Is Your Plan Ready for a DOL Investigation? Nine Key Areas to Review

When it comes to Department of Labor (DOL) retirement plan investigations, the best defense for plan fiduciaries is often a good offense—conducting a compliance self-review before DOL officials come knocking.

That’s the contention made by attorneys Elizabeth S. Goldberg and William J. Marx in their article “DOL Retirement Plan Investigations: Nine Key Areas” in the July/August issue of Benefits Magazine. Goldberg is a partner with Morgan, Lewis & Bockius LLP where Marx is an associate.

The DOL has an active program for investigating (sometimes also referred to as auditing) retirement plans and their fiduciaries to ensure that they are fulfilling their fiduciary duties as required under the Employee Retirement Income Security Act of 1974 (ERISA), the authors explain. These investigations can result in fines or other penalties.

To help prepare for the possibility of investigation, Goldberg and Marx suggest that plan fiduciaries conduct a self-review in the following nine areas.

1. Missing Participants

This is one of the most common areas of focus in DOL investigations of defined benefit (DB) pension plans. The DOL wants to know what the plan’s policies and procedures are for identifying and finding participants with whom the plan has lost contact.

Plans should review their compliance with recent subregulatory guidance and consider taking additional steps to keep participant information up to date, such as periodically requesting address files from contributing employers (for multiemployer plans), encouraging participants to keep their contact information and beneficiary designations up to date, sending letters to participants when certain plan milestones are reached and engaging service providers to track public records of participants.

2. Data Privacy and Cybersecurity

As the frequency of data breaches continues to grow, this area is garnering increased attention from the DOL.

Like with missing participants, the DOL issued subregulatory guidance that should be reviewed. Ensuring compliance may require plan fiduciaries to engage cybersecurity experts. Steps could include evaluating administrative cybersecurity practices, implementing a cybersecurity policy and addressing cybersecurity in contracting with new and existing service providers.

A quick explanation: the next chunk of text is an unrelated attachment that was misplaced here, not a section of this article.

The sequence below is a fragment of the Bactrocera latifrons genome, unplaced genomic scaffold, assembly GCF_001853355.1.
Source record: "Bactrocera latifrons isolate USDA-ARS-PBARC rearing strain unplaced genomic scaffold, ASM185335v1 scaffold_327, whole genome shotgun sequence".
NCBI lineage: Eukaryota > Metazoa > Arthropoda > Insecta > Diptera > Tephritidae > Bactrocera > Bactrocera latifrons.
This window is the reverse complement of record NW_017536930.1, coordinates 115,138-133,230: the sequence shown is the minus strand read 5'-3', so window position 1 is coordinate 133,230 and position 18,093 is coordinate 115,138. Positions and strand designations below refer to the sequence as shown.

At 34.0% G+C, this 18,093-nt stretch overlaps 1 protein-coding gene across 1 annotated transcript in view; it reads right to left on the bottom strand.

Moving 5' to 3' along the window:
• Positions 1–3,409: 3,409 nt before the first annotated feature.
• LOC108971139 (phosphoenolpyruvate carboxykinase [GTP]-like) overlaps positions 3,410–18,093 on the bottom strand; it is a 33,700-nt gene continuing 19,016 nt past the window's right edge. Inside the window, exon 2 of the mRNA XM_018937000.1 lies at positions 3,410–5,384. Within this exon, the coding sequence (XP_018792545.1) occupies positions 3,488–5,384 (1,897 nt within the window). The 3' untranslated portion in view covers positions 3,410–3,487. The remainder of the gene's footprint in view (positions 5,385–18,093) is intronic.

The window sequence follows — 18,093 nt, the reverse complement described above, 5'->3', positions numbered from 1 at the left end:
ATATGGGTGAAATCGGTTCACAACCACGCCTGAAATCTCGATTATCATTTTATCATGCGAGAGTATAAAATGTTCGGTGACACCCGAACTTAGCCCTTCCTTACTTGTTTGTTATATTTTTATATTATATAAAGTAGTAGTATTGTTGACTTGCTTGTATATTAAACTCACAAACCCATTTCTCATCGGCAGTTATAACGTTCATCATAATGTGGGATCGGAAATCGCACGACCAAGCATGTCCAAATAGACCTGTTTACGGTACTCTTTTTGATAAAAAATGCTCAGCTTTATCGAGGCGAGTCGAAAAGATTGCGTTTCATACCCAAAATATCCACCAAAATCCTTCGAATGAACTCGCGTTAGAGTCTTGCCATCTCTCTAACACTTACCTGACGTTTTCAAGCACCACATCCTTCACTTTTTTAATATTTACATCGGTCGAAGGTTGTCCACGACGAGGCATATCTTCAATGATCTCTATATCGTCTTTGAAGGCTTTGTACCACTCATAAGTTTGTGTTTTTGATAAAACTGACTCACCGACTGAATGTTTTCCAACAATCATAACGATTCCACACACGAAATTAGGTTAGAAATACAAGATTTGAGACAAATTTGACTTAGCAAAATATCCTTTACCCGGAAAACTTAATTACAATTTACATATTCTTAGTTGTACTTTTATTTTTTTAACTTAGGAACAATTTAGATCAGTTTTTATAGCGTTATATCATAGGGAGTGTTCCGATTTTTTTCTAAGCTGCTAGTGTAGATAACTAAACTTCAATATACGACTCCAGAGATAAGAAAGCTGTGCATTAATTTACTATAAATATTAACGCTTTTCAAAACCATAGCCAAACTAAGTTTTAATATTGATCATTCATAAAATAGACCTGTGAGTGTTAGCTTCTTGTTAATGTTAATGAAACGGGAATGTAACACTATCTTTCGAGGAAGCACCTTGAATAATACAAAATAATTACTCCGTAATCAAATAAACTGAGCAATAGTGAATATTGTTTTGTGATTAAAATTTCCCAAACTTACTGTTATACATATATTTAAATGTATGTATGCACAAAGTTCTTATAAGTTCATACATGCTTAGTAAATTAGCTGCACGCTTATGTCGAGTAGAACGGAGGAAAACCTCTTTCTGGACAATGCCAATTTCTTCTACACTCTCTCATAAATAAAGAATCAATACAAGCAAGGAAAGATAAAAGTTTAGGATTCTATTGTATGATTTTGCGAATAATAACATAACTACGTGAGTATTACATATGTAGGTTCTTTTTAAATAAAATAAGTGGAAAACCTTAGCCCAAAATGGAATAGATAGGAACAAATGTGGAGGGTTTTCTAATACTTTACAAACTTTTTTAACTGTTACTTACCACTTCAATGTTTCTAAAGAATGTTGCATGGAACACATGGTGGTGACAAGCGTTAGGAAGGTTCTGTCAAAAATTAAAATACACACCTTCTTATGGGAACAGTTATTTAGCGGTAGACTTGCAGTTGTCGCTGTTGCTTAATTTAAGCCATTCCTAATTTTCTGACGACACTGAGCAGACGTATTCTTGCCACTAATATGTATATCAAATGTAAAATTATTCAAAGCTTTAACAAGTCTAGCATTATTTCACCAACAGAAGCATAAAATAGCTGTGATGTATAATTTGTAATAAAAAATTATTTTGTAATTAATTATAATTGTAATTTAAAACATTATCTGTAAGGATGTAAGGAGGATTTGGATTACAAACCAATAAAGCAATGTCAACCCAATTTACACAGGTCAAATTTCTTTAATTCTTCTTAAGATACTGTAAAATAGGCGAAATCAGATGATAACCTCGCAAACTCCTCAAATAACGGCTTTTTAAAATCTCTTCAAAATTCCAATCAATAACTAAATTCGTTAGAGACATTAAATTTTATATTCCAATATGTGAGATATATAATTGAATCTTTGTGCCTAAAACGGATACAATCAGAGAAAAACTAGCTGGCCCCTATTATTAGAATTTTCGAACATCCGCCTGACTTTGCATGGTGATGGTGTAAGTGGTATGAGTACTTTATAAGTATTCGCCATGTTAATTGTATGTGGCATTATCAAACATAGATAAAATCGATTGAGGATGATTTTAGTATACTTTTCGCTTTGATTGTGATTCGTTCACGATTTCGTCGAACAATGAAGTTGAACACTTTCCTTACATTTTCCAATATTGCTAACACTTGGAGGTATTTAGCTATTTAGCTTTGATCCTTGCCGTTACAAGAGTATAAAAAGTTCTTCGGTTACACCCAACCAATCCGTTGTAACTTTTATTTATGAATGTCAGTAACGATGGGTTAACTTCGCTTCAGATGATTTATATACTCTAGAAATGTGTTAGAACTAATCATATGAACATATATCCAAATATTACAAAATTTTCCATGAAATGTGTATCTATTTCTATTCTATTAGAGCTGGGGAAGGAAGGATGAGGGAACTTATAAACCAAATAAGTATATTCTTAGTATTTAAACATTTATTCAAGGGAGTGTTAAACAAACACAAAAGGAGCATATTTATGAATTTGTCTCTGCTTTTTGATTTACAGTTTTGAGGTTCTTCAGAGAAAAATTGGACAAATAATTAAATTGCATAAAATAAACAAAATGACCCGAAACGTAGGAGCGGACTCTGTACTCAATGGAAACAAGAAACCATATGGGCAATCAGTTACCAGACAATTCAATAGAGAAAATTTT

3. Timeliness of Participant Contributions

The DOL wants to make sure that employee contributions to defined contribution (DC) plans actually go into the plan and make it there in a timely fashion. What’s considered timely? It could be as short as three days, Goldberg and Marx write. “Attention to ensuring timely contributions could be considered as an administrative priority for plan fiduciaries and service providers,” they add.

4. Fiduciary Duties and Prohibited Transactions

In the context of plan administration, this area could include examining whether plan assets are being used to pay unreasonable expenses unrelated to the operation of the plan, including administrative staff compensation. A specific concern for multiemployer plans might be the payment of unreasonable trustee expenses.

“Because of the focus in this area, care should be taken with plan expenditures, and extra due diligence (such as hiring an independent auditor to conduct a review of expenditures) may be helpful,” the authors explain.

5. Required Plan Documents and Disclosures

An investigation often seeks to confirm that the plan is properly maintaining required documents and properly disseminating required disclosures. This includes the maintenance and/or disclosure of documents such as the summary plan description, the annual funding notice (for DB plans), participant-level disclosures for multiemployer DC plans (i.e., the 404a-5 disclosures), the receipt of plan service-provider disclosures (i.e., the 408(b)(2) disclosures) and other disclosures covered by ERISA.

6. Bonding

With a few exceptions, ERISA Section 412 requires that every fiduciary and any person who handles plan assets be bonded for at least 10% of the dollar amount of funds the person handles, up to a maximum of $500,000 per plan ($1 million for plans that hold employer securities). The bond must protect the plan from the theft of plan assets.

7. Plan Policies and Procedures

The DOL may examine whether a plan operates under policies and procedures intended to satisfy fiduciary obligations. These policies may include an investment policy statement, an expense reimbursement policy, missing participant policies and procedures, and electronic device usage and cybersecurity policies. Plan fiduciaries should review their policies and procedures and identify gaps, needed updates and whether any noncompliance should be addressed.

8. Participant Claims-and-Appeals Procedures

The DOL will often review a plan’s process for handling plan participant claims and appeals to confirm that they are being processed in accordance with the DOL. For example, plans under investigation are typically asked to produce recent claims-and-appeals response letters, which are reviewed against the regulatory requirements.

9. Environmental, Social and Governance Investing

The regulatory landscape for environment, social and governance (ESG) investing is still unsettled, and it remains to be seen whether the DOL will return to conducting investigations related to ESG investing.

On October 14, 2021, the DOL issued a “Notice of Proposed Rulemaking on Prudence and Loyalty in Selecting Plan Investments and Exercising Shareholder Rights” in the Federal Register. The proposed regulation is still in limbo but, if it is finalized in the current form, there is some thought that the proposed regulation will provide more ease for ESG investing.

Kathy Bergstrom, CEBS
Senior Editor, Publications at the International Foundation of Employee Benefit Plans


The Latest From Word on Benefits: